After 10 minutes of reading, I gave some direct instruction, with the help of a succinct video (see below), on the first structured writing style we need to master this quarter -- the ACES paragraph. The paragraph's acronym and name make it sound fairly simple, but this is a somewhat complex structure with many individual elements that students need to combine into fluent, cohesive writing that feels too formal and stiff to many of them at the beginning. We studied the component parts today and practiced each part by writing an ACES about the article from last Friday, "Why Everyone Should Read Harry Potter" by Bret Stetka.
At the end of class, I directed students towards some Study Resources for the Gilgamesh quiz tomorrow. This quiz has 30 multiple choice questions that require understanding of the steps in the hero's journey and symbolic archetypes, and how both of these function in the text. Some of the multiple choice questions also ask about what happens in the plot and why. There are 2 short answer questions at the end of the quiz that require students to demonstrate their knowledge of the theme statement format and topics and themes that we discussed in class on Monday.
Homework: Finish practice ACES if needed. Prepare for the Gilgamesh quiz.
Semester 2, Day 8
After 10 minutes of reading, we picked up where we left off on Friday, writing theme statements and demonstrating how texts deal with multiple topics and themes. I then asked students to check the universality of their themes by watching a TED talk given by a former PCHS student (see video below). Finally, I introduced them to the first kind of structured writing we will work on this semester, the ACES paragraph. I asked everyone to read a brief definition of the ACES organizational structure in the Writer's Reference guide packet they picked up at the beginning of class (p. 2). Then, I asked them to evaluate themselves against the WCPSS Writing Continuum for Argumentative writing (9th-10th grade). The continuum also helps to define what's expected in this kind of structured writing and helps students to see the goal line for this particular set of skills (note the Super Bowl allusion there). We will continue to learn more about the ACES paragraph tomorrow and continue with it throughout this week.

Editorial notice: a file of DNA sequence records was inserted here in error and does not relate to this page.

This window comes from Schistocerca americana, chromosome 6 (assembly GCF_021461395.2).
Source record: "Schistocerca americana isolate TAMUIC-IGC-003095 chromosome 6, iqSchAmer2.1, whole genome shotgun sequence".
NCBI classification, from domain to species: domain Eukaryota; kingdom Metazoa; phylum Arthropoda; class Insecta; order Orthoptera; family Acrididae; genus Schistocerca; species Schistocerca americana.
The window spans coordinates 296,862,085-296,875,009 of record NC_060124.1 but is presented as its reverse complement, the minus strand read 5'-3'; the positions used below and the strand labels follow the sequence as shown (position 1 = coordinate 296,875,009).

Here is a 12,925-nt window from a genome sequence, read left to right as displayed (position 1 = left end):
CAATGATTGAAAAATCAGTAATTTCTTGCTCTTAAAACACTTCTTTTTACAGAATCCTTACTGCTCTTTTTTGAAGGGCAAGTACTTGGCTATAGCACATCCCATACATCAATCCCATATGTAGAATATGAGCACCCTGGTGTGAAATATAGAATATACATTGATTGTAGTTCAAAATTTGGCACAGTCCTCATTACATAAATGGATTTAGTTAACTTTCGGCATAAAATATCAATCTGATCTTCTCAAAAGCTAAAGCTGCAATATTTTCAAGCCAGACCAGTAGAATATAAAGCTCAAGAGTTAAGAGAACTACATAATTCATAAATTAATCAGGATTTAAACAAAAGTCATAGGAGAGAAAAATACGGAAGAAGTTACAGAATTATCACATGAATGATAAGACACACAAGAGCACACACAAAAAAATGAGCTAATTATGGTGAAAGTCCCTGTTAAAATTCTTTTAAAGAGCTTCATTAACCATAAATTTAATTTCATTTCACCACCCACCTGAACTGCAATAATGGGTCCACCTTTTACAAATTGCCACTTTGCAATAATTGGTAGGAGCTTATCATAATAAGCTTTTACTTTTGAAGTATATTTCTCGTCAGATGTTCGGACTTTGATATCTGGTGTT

Homework: Write an answer to the question: How does the writer of "Why Everyone Should Read Harry Potter" prove that there is a benefit to reading Harry Potter and other kinds of literary fiction? The answer should be just ONE sentence long and will be the basis (argument statement) for our practice ACES writing assignment tomorrow. Also, begin to study for a quiz on The Epic of Gilgamesh (now scheduled for Wed.) by rehearsing the steps in the hero's journey and the meanings of archetypes found in the story.
Allison Houck, MAT